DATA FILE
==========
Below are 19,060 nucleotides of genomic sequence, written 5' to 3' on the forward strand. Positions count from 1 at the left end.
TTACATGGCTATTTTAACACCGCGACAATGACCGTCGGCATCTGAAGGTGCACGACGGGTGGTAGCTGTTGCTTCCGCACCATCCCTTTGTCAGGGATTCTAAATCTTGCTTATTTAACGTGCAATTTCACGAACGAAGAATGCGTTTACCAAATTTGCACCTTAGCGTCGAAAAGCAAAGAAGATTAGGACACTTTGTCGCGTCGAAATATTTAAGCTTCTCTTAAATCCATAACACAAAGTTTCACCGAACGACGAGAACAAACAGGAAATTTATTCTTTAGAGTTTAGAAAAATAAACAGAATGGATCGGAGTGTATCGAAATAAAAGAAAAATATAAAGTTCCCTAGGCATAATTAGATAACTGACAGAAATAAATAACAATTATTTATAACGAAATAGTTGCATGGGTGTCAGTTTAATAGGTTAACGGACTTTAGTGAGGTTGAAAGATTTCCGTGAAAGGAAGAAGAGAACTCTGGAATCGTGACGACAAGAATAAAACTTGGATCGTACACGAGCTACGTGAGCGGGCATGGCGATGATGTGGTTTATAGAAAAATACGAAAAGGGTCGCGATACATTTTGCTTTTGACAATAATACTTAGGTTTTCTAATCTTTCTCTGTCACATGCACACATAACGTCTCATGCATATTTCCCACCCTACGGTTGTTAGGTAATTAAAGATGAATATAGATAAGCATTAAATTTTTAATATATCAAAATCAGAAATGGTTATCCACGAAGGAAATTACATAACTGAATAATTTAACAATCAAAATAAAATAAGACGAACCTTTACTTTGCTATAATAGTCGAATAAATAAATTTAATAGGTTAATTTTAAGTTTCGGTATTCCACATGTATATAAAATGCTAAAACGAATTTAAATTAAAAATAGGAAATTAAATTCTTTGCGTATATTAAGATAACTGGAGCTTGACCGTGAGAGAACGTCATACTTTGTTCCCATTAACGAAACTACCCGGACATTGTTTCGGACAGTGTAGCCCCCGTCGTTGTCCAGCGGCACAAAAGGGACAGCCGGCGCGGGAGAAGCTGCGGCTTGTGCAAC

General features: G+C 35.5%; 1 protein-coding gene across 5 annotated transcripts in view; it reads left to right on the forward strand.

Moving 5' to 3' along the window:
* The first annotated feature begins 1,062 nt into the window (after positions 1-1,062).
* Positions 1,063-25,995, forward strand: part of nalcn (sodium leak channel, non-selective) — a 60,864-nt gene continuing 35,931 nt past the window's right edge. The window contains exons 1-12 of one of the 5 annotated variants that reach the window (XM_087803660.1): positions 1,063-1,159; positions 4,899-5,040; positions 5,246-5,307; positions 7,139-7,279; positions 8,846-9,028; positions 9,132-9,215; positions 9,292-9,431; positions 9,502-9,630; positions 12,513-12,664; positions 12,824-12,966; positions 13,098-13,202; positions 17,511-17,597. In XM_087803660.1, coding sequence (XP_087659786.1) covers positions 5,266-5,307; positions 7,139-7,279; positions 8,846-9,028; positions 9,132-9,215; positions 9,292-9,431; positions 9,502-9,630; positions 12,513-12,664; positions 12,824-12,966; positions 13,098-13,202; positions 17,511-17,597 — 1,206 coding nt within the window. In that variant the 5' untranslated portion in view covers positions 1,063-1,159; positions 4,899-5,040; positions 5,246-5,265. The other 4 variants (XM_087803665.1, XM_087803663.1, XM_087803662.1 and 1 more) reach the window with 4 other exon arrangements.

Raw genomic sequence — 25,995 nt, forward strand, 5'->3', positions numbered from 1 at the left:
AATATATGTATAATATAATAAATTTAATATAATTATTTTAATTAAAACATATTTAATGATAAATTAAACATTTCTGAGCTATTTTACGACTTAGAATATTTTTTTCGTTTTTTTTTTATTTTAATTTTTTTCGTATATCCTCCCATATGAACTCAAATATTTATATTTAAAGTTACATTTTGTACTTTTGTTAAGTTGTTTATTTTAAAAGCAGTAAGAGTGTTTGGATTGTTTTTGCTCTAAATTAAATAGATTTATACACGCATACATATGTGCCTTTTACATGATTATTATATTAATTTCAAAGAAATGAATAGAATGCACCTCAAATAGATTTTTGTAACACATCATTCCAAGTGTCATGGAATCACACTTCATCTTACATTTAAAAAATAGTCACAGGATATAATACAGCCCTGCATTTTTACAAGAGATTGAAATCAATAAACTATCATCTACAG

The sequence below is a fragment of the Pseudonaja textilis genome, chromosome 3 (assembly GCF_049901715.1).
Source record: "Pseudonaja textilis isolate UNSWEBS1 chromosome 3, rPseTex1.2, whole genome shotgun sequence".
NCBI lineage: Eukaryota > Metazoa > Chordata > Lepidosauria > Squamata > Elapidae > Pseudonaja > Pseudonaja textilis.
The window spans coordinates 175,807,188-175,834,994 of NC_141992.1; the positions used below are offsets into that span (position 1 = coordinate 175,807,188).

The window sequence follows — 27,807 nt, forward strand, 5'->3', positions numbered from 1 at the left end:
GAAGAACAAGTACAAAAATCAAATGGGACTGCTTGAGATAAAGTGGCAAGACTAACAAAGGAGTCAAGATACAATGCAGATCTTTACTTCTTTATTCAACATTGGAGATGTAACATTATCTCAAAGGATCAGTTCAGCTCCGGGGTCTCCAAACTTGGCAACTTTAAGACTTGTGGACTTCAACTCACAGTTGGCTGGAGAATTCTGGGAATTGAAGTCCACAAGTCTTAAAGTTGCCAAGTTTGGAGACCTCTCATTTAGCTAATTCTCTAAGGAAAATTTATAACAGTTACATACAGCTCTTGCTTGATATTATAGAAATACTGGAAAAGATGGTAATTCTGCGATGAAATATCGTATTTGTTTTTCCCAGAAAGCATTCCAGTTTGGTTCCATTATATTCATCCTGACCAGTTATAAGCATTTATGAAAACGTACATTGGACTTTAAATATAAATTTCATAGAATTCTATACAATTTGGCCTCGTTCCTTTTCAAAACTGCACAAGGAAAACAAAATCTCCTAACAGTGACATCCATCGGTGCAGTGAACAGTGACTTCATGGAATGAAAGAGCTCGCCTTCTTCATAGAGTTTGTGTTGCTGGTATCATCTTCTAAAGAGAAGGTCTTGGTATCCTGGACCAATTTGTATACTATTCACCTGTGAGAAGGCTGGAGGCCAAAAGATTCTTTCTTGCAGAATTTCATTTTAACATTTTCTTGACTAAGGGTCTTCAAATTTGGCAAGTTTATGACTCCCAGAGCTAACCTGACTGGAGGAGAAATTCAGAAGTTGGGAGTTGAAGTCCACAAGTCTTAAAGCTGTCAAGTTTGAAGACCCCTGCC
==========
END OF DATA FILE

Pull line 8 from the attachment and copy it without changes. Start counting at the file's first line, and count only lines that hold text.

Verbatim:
AATATATGTATAATATAATAAATTTAATATAATTATTTTAATTAAAACATATTTAATGATAAATTAAACATTTCTGAGCTATTTTACGACTTAGAATATTTTTTTCGTTTTTTTTTTATTTTAATTTTTTTCGTATATCCTCCCATATGAACTCAAATATTTATATTTAAAGTTACATTTTGTACTTTTGTTAAGTTGTTTATTTTAAAAGCAGTAAGAGTGTTTGGATTGTTTTTGCTCTAAATTAAATAGATTTATACACGCATACATATGTGCCTTTTACATGATTATTATATTAATTTCAAAGAAATGAATAGAATGCACCTCAAATAGATTTTTGTAACACATCATTCCAAGTGTCATGGAATCACACTTCATCTTACATTTAAAAAATAGTCACAGGATATAATACAGCCCTGCATTTTTACAAGAGATTGAAATCAATAAACTATCATCTACAG